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Putting Faith in Action for Climate Justice

Assembly Calls Women to Care for Creation

by Jessica Brodie

Assembly’s second morning turned it up with a worship centered on how women can live out their faith through action, whether for climate change or justice in neighborhoods around us.

After a rousing time of music, including South African anti-apartheid song “Freedom Is Coming,” several brought a word on creation care and the need for environmental justice.

U.S. Department of the Interior Secretary Deb Haaland joined via video, speaking on the moral responsibility women of faith have when it comes to climate change, environmental reform and caring for the earth.

As the first Native American to serve as cabinet secretary, Haaland is a member of the Pueblo of Laguna and has long advocated for the importance of treating our land and its resources wisely and with compassion. She said it’s critical to advocate for reform.

“Every community deserves clean air and water. Your advocacy turns up the volume on the moral responsibility we have to each other and to our earth.”

Next, Heather McTeer Toney, climate justice liaison for the Environmental Defense Fund and senior advisor to Moms Clean Air Force, took the stage. She shared how growing up, her congregation embraced Psalm 23. She was fascinated with the visuals: the shadow of the valley, the green pastures lying beside peaceful, still waters. But the beauty of the Scripture contrasted starkly with the environment around her, the Mississippi Delta, which “is not necessarily a pasture you want to go lay down in.”

She began to understand the intricate, intimate connection between us and the land God provided, something interwoven throughout Scripture. Yet in a world increasingly sick, experiencing extreme weather, food disparity, lack of water, debilitating pollution and more, it can be difficult to see that connection.

“Nature loves us all the same, but we don’t show nature that same love back. Nature doesn’t look at us to figure out what color we are when water rushes by our feet and we step into it. It doesn’t discriminate against us. So why do we discriminate against it?”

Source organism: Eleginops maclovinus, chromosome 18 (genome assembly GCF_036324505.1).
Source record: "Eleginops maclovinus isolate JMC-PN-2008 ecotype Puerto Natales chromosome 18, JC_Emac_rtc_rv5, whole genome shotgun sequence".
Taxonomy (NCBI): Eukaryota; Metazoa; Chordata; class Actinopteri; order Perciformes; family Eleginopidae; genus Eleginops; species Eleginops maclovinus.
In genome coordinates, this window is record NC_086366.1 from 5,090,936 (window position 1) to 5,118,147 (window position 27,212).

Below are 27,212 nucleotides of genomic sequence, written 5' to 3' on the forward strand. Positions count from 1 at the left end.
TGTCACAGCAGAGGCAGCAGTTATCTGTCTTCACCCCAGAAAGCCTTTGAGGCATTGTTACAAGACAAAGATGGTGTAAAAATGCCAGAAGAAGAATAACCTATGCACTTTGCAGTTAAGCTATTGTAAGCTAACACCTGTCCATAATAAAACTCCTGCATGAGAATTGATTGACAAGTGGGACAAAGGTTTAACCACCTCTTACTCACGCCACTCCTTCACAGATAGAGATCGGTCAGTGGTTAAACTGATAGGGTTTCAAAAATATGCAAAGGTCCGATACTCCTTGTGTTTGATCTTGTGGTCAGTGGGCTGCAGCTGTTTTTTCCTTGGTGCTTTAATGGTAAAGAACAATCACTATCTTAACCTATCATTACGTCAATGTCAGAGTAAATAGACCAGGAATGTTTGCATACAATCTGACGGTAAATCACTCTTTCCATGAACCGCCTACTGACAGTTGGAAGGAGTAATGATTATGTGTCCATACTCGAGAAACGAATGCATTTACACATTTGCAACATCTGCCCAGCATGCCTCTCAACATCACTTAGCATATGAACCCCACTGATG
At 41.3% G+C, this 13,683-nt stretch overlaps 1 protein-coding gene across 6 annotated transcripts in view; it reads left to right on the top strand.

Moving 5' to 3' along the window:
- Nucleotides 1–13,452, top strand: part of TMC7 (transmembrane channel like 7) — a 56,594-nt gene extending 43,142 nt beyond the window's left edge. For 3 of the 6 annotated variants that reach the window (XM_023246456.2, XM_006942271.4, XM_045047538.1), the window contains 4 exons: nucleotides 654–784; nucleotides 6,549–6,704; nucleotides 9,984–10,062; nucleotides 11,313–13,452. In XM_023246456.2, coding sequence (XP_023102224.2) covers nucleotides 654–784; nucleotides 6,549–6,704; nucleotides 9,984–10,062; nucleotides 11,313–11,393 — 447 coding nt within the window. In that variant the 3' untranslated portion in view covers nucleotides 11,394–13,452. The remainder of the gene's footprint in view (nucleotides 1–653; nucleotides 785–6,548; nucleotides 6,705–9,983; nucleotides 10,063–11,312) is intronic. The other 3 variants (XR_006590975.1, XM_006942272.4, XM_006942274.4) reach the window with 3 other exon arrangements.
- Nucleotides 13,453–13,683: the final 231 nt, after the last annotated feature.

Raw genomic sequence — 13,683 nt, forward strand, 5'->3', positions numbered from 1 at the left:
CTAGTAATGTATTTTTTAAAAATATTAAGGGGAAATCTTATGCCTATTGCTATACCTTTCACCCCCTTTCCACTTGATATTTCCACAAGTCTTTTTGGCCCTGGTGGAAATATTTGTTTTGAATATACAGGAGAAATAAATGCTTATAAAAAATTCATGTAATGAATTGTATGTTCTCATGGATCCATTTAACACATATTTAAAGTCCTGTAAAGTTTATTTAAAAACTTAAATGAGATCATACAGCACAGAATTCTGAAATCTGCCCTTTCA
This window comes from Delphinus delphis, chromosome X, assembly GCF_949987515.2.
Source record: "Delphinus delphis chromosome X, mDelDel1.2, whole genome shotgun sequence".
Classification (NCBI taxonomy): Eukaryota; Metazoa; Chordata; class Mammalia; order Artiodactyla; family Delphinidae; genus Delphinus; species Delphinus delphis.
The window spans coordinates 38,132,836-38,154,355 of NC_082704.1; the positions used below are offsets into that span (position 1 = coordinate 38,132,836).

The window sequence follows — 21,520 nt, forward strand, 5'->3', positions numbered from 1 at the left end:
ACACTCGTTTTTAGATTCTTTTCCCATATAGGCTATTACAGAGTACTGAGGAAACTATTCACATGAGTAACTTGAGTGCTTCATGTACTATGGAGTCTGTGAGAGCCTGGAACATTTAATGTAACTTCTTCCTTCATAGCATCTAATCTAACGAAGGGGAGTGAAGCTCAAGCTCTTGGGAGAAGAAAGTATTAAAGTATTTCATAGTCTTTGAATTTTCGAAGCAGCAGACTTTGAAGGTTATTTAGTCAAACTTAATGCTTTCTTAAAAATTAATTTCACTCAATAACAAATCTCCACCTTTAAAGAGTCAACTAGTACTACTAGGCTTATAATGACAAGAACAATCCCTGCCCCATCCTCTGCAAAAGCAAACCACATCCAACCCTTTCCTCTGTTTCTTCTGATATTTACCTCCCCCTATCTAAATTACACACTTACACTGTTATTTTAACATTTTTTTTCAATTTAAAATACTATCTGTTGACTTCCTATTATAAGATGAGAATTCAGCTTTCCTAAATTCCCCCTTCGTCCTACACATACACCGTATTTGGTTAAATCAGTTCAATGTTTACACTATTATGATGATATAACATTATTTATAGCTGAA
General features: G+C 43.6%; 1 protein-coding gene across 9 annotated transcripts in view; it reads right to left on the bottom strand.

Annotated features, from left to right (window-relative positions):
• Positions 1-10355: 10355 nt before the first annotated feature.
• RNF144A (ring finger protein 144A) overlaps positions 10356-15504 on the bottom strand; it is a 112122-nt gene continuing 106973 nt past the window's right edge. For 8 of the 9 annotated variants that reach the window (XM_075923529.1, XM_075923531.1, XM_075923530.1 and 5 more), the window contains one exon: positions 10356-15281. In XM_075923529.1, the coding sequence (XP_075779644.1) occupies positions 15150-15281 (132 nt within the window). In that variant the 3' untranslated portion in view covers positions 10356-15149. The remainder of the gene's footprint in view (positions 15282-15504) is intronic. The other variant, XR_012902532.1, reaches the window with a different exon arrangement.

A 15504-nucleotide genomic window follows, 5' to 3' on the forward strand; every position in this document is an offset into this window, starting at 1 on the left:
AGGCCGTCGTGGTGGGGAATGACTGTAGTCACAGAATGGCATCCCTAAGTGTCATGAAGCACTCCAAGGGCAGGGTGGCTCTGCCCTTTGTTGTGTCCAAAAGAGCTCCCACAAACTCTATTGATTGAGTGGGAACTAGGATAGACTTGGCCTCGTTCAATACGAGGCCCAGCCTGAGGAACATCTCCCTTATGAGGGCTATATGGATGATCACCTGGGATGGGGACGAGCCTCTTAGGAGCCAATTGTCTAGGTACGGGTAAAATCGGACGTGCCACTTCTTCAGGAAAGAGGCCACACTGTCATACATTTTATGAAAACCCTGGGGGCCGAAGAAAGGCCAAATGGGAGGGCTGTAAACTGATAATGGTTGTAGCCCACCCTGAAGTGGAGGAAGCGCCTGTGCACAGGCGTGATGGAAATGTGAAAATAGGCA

We are the answer

Toney invited women to look to their neighbors, for the answer is already within us. We must connect the dots between social justice and climate action in the church, for we have an obligation to care for the places of others as if they were our own.

“We are the answer,” she said to resounding applause, pointing around the room and acknowledging the 1,200 also gathered online. “It is you, and you, and you over there in the back, and you in the corner. It’s you finding ways you can connect to this work whatever they may be.”

Whether it is joining a faith-based climate action group or giving our time and money to advocate for environmental justice, there is much we can do.

“When people tell us it’s too big, that environmental justice is too hard, that climate crisis is just too massive, our response should be: ‘But you don’t know my faith because nothing is too hard for God,” Toney concluded to a chorus of amens.

Theologian-in-residence the Rev. Janet Wolf echoed the need for action in caring for the earth.

“There is work to do: temperatures are rising, cities sinking, birds and humans dying from a poisoned atmosphere,” Wolf said, sharing statistics of an increasingly sick planet. “The world as it is is not the way God intends for it to be. God cries for the healing of all creation, for justice that rolls down like mighty waters, for congregations to show our faith through our actions.”

The church is not a haven to avoid the problems of the world, she said, a community that empowers us to wade into struggles for justice in Jesus’ name.

Worship closed with “Ain’t Gonna Let Nobody Turn me Around,” urging women to press on in the fight for climate change.

Jessica Brodie is editor of the South Carolina United Methodist Advocate.

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